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“Only buy something that you’d be perfectly happy to hold if the market shut down for 10 years.”

— Warren Buffett

The wisdom of Warren Buffett reflects a value-based philosophy about investing that says investors are buying shares in a business, and encourages strategic thinking about investment time horizon. Before placing a buy order for a stock, a great question we can ask is whether we would still be comfortable making the investment if we couldn’t sell it for many years?

A “buy-and-hold” approach may call for a time horizon that spans a long period of time — maybe even lasting for a ten year holding period. Suppose such a “buy-and-hold” investor had looked into buying shares of Akamai Technologies Inc (NASD: AKAM) back in 2011. Let’s take a look at how such an investment would have worked out for that buy-and-hold investor:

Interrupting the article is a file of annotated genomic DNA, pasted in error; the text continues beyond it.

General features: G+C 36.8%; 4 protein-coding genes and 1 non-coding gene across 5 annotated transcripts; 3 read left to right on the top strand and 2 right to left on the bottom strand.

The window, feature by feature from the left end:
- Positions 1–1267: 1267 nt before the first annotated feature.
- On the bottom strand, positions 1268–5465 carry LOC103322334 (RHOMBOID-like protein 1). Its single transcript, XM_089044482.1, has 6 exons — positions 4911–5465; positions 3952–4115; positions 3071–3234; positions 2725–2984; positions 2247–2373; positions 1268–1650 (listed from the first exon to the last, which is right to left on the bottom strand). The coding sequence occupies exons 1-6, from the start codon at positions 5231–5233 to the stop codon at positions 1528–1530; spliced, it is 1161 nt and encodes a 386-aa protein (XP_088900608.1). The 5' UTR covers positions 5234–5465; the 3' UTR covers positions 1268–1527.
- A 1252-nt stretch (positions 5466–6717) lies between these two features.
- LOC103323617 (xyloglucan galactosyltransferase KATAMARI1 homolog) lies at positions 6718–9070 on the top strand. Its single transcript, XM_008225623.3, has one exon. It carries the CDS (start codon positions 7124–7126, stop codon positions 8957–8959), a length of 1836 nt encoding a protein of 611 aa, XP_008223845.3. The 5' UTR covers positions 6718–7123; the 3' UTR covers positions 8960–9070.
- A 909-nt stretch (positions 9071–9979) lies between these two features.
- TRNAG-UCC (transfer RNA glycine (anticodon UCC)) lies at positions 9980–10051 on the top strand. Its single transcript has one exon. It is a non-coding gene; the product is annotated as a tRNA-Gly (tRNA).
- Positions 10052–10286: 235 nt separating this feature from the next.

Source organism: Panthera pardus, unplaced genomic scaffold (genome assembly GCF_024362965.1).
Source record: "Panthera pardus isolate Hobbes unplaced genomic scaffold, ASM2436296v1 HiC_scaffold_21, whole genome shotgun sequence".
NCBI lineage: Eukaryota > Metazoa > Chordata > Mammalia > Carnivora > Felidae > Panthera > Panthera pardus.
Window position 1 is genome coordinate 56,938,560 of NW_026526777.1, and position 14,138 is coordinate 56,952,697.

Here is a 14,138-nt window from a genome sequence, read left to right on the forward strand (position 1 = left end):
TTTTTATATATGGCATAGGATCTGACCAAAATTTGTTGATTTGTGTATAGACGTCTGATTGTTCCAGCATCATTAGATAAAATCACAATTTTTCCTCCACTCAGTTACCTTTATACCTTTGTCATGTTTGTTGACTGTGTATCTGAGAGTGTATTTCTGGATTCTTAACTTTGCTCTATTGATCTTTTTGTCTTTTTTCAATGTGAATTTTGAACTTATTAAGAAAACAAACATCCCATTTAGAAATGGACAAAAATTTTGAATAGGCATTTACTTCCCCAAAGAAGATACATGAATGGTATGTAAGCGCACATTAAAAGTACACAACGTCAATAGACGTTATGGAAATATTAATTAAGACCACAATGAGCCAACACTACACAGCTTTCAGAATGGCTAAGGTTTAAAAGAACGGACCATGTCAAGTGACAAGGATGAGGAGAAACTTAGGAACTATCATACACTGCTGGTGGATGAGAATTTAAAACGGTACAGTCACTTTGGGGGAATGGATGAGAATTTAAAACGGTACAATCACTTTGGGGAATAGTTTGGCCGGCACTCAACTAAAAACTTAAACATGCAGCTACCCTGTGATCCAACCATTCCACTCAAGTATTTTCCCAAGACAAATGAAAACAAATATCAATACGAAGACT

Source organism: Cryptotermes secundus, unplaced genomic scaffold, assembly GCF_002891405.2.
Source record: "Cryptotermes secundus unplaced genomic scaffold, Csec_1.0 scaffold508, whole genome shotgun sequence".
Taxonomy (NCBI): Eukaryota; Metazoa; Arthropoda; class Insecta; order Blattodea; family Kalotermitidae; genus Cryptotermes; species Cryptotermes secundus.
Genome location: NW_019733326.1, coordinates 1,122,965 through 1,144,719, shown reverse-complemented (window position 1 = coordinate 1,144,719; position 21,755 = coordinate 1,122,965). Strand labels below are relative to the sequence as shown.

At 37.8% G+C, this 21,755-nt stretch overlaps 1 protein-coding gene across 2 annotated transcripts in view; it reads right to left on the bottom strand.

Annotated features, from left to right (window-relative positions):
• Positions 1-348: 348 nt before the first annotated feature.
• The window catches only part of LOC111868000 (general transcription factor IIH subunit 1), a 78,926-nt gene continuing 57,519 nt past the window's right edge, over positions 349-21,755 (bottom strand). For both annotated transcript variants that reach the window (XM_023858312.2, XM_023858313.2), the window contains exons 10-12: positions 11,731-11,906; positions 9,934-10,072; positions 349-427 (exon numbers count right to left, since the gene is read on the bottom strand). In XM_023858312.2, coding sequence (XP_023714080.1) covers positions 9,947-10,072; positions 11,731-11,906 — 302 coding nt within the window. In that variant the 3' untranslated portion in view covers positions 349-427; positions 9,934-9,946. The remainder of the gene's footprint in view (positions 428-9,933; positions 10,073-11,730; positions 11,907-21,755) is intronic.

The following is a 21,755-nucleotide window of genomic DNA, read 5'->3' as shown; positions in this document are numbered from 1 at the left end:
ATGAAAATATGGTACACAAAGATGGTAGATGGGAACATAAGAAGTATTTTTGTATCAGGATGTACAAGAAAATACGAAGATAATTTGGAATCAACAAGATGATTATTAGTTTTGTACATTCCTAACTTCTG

Start date: 11/21/2011


End date: 11/18/2021
Start price/share: $27.33
End price/share: $110.54
Starting shares: 365.90
Ending shares: 365.90
Dividends reinvested/share: $0.00
Total return: 304.46%
Average annual return: 15.00%
Starting investment: $10,000.00
Ending investment: $40,455.58

The above analysis shows the ten year investment result worked out exceptionally well, with an annualized rate of return of 15.00%. This would have turned a $10K investment made 10 years ago into $40,455.58 today (as of 11/18/2021). On a total return basis, that’s a result of 304.46% (something to think about: how might AKAM shares perform over the next 10 years?). [These numbers were computed with the Dividend Channel DRIP Returns Calculator.]

Here’s one more great investment quote before you go:
“The ideal business is one that earns very high returns on capital and that keeps using lots of capital at those high returns. That becomes a compounding machine.” — Warren Buffett